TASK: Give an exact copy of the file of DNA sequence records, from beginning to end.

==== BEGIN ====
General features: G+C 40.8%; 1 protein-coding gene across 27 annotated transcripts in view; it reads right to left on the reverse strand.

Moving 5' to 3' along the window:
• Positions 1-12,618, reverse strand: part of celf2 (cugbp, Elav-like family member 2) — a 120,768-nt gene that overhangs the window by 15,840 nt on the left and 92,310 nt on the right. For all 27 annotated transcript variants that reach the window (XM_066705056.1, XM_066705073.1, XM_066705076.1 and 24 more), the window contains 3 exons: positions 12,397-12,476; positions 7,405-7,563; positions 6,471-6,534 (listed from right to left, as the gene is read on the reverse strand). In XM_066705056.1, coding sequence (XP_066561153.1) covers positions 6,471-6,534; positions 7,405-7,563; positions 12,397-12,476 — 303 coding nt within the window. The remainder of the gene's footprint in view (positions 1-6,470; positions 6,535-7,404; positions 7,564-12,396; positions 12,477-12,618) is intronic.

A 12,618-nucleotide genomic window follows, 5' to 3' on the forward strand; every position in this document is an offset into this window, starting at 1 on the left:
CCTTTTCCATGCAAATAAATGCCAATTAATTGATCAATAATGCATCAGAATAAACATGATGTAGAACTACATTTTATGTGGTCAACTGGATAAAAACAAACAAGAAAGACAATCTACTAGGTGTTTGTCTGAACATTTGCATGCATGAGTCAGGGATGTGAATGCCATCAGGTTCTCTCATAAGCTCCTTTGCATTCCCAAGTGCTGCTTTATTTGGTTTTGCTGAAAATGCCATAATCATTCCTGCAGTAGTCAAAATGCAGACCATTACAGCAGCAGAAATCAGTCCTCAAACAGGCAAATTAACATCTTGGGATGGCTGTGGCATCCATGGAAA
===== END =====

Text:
General features: G+C 40.8%; 1 protein-coding gene across 27 annotated transcripts in view; it reads right to left on the reverse strand.

Moving 5' to 3' along the window:
• Positions 1-12,618, reverse strand: part of celf2 (cugbp, Elav-like family member 2) — a 120,768-nt gene that overhangs the window by 15,840 nt on the left and 92,310 nt on the right. For all 27 annotated transcript variants that reach the window (XM_066705056.1, XM_066705073.1, XM_066705076.1 and 24 more), the window contains 3 exons: positions 12,397-12,476; positions 7,405-7,563; positions 6,471-6,534 (listed from right to left, as the gene is read on the reverse strand). In XM_066705056.1, coding sequence (XP_066561153.1) covers positions 6,471-6,534; positions 7,405-7,563; positions 12,397-12,476 — 303 coding nt within the window. The remainder of the gene's footprint in view (positions 1-6,470; positions 6,535-7,404; positions 7,564-12,396; positions 12,477-12,618) is intronic.

A 12,618-nucleotide genomic window follows, 5' to 3' on the forward strand; every position in this document is an offset into this window, starting at 1 on the left:
CCTTTTCCATGCAAATAAATGCCAATTAATTGATCAATAATGCATCAGAATAAACATGATGTAGAACTACATTTTATGTGGTCAACTGGATAAAAACAAACAAGAAAGACAATCTACTAGGTGTTTGTCTGAACATTTGCATGCATGAGTCAGGGATGTGAATGCCATCAGGTTCTCTCATAAGCTCCTTTGCATTCCCAAGTGCTGCTTTATTTGGTTTTGCTGAAAATGCCATAATCATTCCTGCAGTAGTCAAAATGCAGACCATTACAGCAGCAGAAATCAGTCCTCAAACAGGCAAATTAACATCTTGGGATGGCTGTGGCATCCATGGAAA